– Tell us something, can’t you?
The DEPUTY PRESIDENT (Senator Prowse) - Order! The Senate will come to order. If this persistent disorder!iness continues I shall have to name the offenders.
– May I also remind Senator James McClelland that he expressed the hope that he would be heard in silence and that there would be an orderly approach to the argument. It seems that those honourable senators who were sleeping at the time did not hear his statement. Those who know the training of the militia know two things.
– Tell us about the volunteers in the AIF.
– I would like to do that as I lost some 88 men because they were untrained. I do not live calmly with myself because of that.
– You said the men were untrained. It seems to me that the leaders were untrained.
– Yes, the leaders were untrained. For my sins, I had only 5 years in the militia beforehand. That was the best I could do because they would not allow me in before I was 18 years of age - before 17 years of age. as a matter of fact. To that extent, yes, I was untrained and so was everybody else. But we are dealing with the statement that we can train sufficient volunteers. But you cannot get, sufficient volunteers in times of full employment, despite the talk tonight about Professor Hy Men’s pool. Indeed, for 20 years we have been told by the Labor Party, more in sorrow than in anger because it never turns out, that we would be pooled in Professor Hytten’s pool. Indeed, this is a pool of imagination. It is a pool of narcissist inaction.
– You were running for cover when the war broke out and you could not handle it. You had to resign.
– Is it not wonderful, when we deal with a Labor argument, how members of the Labor Party want to get on to any other subject but the validity or otherwise of their statements. My goodness, they must be proud of what they are saying. Mr Deputy President, in times of full employment you cannot hope to draw into the volunteer army the number and the range of people that you wish. Do not forget that people of particular age groups and people with a range of skills are needed. It is true that those kinds of people are busy going about their professions and trades and rightly so.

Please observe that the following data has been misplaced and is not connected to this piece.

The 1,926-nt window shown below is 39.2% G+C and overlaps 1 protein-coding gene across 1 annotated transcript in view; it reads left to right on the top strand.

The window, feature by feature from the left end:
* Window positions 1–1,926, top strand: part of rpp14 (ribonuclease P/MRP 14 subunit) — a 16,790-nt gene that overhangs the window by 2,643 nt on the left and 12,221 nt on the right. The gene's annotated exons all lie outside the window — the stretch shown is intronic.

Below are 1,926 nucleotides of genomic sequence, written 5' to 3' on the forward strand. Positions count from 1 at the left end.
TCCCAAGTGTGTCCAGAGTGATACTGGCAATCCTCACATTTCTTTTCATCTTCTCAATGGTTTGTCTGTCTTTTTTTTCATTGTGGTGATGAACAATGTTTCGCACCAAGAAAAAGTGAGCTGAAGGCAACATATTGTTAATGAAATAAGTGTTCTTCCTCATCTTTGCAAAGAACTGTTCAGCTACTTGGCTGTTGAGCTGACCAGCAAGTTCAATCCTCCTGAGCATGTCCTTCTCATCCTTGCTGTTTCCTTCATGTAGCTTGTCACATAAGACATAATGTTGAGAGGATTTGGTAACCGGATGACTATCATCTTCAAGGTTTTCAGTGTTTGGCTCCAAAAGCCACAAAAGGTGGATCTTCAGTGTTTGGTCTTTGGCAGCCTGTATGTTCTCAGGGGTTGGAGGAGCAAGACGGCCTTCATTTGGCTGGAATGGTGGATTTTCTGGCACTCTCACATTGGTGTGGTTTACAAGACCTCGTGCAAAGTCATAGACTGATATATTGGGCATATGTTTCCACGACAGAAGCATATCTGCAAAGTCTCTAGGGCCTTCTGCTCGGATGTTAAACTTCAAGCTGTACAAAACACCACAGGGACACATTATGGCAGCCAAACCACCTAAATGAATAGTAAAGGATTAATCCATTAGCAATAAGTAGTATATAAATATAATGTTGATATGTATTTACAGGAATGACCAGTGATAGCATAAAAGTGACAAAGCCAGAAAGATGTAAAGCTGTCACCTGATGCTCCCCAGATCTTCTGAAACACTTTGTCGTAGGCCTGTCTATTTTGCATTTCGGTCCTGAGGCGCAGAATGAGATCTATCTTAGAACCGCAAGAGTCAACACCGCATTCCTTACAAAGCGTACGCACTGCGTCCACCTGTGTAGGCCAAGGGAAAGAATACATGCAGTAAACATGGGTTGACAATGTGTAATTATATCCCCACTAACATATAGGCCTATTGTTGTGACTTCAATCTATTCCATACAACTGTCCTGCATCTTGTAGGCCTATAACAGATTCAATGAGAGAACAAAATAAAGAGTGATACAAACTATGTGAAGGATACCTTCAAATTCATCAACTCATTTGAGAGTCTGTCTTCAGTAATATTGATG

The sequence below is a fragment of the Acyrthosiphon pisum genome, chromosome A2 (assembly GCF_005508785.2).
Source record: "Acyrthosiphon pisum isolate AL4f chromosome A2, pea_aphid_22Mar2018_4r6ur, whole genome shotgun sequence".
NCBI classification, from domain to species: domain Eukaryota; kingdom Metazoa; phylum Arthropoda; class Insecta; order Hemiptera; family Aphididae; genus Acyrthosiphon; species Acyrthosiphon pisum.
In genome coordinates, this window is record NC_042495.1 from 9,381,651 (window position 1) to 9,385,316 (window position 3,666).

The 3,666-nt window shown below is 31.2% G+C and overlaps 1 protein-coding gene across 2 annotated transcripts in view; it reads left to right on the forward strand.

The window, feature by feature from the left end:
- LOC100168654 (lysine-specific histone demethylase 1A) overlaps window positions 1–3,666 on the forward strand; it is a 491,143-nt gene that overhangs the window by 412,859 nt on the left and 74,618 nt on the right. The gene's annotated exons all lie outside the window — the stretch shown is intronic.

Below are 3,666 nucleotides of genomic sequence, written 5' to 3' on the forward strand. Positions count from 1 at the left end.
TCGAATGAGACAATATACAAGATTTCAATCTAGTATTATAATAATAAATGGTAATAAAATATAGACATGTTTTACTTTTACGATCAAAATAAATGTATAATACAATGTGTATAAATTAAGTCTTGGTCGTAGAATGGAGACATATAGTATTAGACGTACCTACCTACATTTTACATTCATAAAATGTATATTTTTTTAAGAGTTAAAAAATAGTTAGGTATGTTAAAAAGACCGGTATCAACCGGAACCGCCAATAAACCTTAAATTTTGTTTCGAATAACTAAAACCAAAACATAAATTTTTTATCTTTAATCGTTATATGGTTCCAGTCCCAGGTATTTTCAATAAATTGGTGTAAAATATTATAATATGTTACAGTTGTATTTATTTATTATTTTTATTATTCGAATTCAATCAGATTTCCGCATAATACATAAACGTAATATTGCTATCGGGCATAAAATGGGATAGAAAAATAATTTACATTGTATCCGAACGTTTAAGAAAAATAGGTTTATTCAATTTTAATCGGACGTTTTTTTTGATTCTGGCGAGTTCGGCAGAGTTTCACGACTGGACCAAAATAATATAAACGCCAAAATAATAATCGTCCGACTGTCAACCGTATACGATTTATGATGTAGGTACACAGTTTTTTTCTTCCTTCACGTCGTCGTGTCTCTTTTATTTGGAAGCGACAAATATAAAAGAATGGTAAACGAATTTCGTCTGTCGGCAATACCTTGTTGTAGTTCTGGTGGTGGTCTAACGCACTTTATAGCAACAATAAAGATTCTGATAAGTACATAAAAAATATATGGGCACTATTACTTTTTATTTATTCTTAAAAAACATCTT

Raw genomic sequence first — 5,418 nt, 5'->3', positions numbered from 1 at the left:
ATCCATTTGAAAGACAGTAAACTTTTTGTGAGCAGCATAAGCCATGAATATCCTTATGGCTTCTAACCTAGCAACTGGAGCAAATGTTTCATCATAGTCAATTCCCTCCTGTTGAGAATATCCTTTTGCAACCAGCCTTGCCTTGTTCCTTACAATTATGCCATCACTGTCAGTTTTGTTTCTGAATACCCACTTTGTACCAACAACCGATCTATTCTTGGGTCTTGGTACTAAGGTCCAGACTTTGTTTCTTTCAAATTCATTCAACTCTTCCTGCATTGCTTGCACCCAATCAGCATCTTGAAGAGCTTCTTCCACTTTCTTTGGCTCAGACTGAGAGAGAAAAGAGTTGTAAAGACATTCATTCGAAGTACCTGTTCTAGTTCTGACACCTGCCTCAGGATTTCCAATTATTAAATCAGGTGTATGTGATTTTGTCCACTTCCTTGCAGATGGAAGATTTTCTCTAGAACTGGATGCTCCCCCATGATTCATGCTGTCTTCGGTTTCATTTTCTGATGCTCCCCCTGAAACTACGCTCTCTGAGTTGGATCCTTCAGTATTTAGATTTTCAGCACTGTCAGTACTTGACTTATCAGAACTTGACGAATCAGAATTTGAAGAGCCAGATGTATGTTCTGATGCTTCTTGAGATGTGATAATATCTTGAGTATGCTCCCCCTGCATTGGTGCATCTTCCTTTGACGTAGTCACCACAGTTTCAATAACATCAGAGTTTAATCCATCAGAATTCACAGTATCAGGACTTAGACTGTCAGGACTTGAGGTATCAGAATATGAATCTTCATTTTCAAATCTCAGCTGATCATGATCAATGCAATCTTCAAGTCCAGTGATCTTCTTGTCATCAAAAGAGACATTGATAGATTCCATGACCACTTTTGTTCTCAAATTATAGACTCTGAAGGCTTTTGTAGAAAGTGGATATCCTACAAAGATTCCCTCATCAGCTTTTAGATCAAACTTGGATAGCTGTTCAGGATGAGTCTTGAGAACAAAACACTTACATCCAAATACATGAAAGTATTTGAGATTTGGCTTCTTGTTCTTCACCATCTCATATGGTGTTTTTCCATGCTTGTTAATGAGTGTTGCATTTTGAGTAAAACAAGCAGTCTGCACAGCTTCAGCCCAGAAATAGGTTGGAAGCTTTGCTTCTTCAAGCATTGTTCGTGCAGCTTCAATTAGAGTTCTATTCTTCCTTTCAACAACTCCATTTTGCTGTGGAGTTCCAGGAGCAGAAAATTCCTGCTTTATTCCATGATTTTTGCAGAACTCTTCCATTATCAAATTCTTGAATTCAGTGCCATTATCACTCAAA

– Do you think that the volunteers let the AIF down?
– No, of course I do not think the volunteers let the AIF down. Mr President, it may be springtime and loud sings the cuckoo but never before have I heard such an offensive side remark. Of course I do not believe the volunteers let the AIF down. I believe that the community at large let the volunteers down because the community at large did not have the foresight to vote for conscription. I remind you, Mr President, that in 1917 when there was a referendum-
– You ran away from it.
– Order! Senator James McClelland was heard in silence by Government supporters. The least that can be accorded to Senator Carrick is for Opposition senators to listen to him.
– Since I was asked whether 1 thought the volunteers let the AIF down I repeat that the community, both in World War I and in World War II in my view, let the volunteers down because it failed to adopt conscription. I remind honourable senators of the problem of the Etruscan army and Horatius when those behind cried: ‘Forward’. The singularly tragic and immoral thing is that whereas in World War I the troops in the field in France, realising the inadequacy of their numbers and the paucity of their training, voted substantially in favour of conscription, a narrow majority of the people at home voted against it. So indeed, it was the community-
– While a lot of your colleagues were making money we were getting more bullets.
– I repeat that in the 1917 referendum a majority of the soldiers-
– Which way did you vote in 1917, for or against it?
– As I understand the interjection I am being told that my statement is untrue. For the benefit of the honourable senator I will repeat it and he can tell me in what way it is untrue. I repeat that in that referendum a majority of soldiers in the field voted for conscription.
– The vote was 72,000 against 58,000.
– Yes, a substantial majority. But according to the honourable senator who interjected that statement is incorrect. I go on to say that a majority of the community - not soldiers in the field - voted against conscription.
– Order! Senator Poyser, you are continuing to interject. We would be grateful if you would pay some heed to my strictures on you and Senator Keeffe.
– I now have the admission from the Opposition that rather than being incorrect my statements are correct.